Going for the stick

I mentioned before that I recently bought an arcade stick to use during my MAME sessions. The decision was more a whim than a real necessity, since I was already happy with playing with an Xbox360 pad. What can I say, I sometimes go through gaming-related money-wasting rushes, and my wallet isn't happy about that.

After wandering the net looking for arcade sticks reviews, I sadly discovered that the best ones will set you back for more than 150€. Way over my budget. Wasting some money on my hobbies is ok every now and then, but not if that takes food out of my mouth.

So I started looking for entry-level sticks, but the reviews weren't very encouraging.

Most arcade aficionados recommend to build your own stick. A quick price check on the required components (stick + buttons) revealed that it's definitely the most budget-friendly way to go, since you can build your own stick with about 50€.
The problem is that doing so requires building a case to host the stick and buttons. That basically means woodworking. Very basic, but still woodworking.
Now, being myself a professional software programmer used to working with abstract concepts all day, you probably understand that my manual skills range from non-existent to threat to the entire neighborhood. So, building my own stick was not an option.

The only option left was to pick a mid-level stick. In the end I chose the Qanba N1 USB stick. Why USB and not wireless? Because I really don't want another battery-powered device to charge, and because I wanted to avoid any compatibility issues in case I wanted to use it with my Raspberry Pi.
The Qanba N1. I would have loved the one with the red handle-top, but it was out of stock The Qanba N1. I would have loved the one with the red handle-top, but it was out of stock

So Qanba N1 it is. It has a ball-top handle (which I personally prefer over the bat-top) and 6 convex buttons plus 5 control buttons. It also has suction cups to keep it firmly anchored to the table even during the roughest arcade sessions.
All this for about 60€, which I find reasonable.

I've been using it for about 2 weeks in almost daily MAME sessions, so here are my thoughts.

Amazing. And here I'm not talking about this particular stick (I'll do that later). I'm talking about using an(y) arcade stick with MAME. It completely changes the experience. Let me explain.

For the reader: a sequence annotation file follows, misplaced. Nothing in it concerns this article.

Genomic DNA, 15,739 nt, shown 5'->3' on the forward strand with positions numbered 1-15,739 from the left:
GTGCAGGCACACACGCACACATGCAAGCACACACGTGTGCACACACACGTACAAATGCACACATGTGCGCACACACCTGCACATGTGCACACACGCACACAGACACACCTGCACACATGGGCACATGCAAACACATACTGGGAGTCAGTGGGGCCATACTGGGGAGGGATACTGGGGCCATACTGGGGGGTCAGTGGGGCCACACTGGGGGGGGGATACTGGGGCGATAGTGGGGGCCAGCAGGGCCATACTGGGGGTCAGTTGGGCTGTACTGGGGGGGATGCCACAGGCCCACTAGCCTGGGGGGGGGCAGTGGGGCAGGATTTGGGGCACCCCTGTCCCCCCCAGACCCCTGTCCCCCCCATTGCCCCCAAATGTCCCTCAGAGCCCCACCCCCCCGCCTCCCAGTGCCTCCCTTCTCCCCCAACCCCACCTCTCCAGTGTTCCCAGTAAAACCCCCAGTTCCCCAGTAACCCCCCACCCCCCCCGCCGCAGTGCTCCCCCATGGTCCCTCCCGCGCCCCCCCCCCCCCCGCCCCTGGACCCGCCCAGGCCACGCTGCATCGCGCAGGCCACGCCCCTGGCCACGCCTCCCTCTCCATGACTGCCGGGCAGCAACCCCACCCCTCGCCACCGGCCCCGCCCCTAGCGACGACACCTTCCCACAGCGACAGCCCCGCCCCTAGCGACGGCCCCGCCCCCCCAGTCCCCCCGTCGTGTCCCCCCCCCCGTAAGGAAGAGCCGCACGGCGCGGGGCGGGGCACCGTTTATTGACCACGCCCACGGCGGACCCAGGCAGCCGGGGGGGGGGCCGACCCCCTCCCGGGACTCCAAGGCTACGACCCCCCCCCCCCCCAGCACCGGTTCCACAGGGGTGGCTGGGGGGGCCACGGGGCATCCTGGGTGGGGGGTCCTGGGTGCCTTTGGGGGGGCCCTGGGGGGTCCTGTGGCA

First of all, I spent a little time in configuring the aesthetics of MAME for a more immersive experience. What I mean is, I loaded a few GBs of images in the artwork folder: cabinets pictures, flyers, bezels, snapshots anything I could find. So now when i browse my roms in MameUI (version 0.149 if you need to know), I get some real eye-candy.
But the cherry on top are the bezels, the frames that decorated the arcade cabinets displays with various artwork. Using bezels sensibly reduces the playable screen size, but in my opinion it's well worth it. Arcade screens weren't that big anyway.

Now I was ready to plug in my new stick and get lost in '80s nostalgia.
I expected some messing with MAME configuration for it to work, but I was wrong. It worked right out of the box (I'm on a Windows 10 desktop PC). I only had to remap the keys for some of the roms I tried, but that's pretty standard behaviour.

The first game I played was, of course, Final Fight. I've got particularly fond memories of this game (I'll probably talk about it soon).
Well, after a few minutes of pile-drivers I got tears streaming down my cheeks. It felt exactly like playing the arcade. The difference with using the stick over the pad is that huge.
I've got nothing against modern pads, mind you, but I just think that the analog sticks aren't suitable for digital-controls-age games. It's like entering a phone cabinet and then making the call using your cellphone. What's the point?

I expected a few problems with diagonal stick commands, but I was wrong. I almost never missed a diagonal move in my first hour of play.

Good old Final fight

But Final fight was the easy test. Because, let's say it, it doesn't require much skill to be played and enjoyed. Now let's get to the real test: R-Type 2.
I admit to being absolutely rubbish at shoot'em ups. Always have been. I just never had that kind of eye-hands coordination, I suppose. But I still enjoy them.
Using an Xbox 360 pad I never could finish R-Type 2 first level with a single coin. That's how much I suck at shoot'em ups.
Using my new stick, I did it on my first try. I believe that this is some scientifically accurate data to demonstrate how good an arcade stick is.

R-Type 2

You are probably thinking that a real test drive would need some serious fighting game playtime. I will do that sooner or later, but just for the fun of it. Unfortunately, the years of my life when I had the time to learn the moves and techniques for every character is long gone. Right now I'm pretty much a Tekken button-masher because I like the way the moves look, but I definitely suck at playing. So I'll leave that kind of test to more competent players.

So, what about the Qanba N1? To be honest, I never used any other stick, so I'm, really in no position to make confrontations. But what I can say is that while playing I totally forgot about the stick, the buttons, the chair, the room, the whole world. The stick just felt like an extension of my arm. Which I suppose is a nice result for 60 bucks.

That pretty much covers it. I don't know what else to say to convince you buying an arcade stick. If you still don't want to, that's definitely your loss.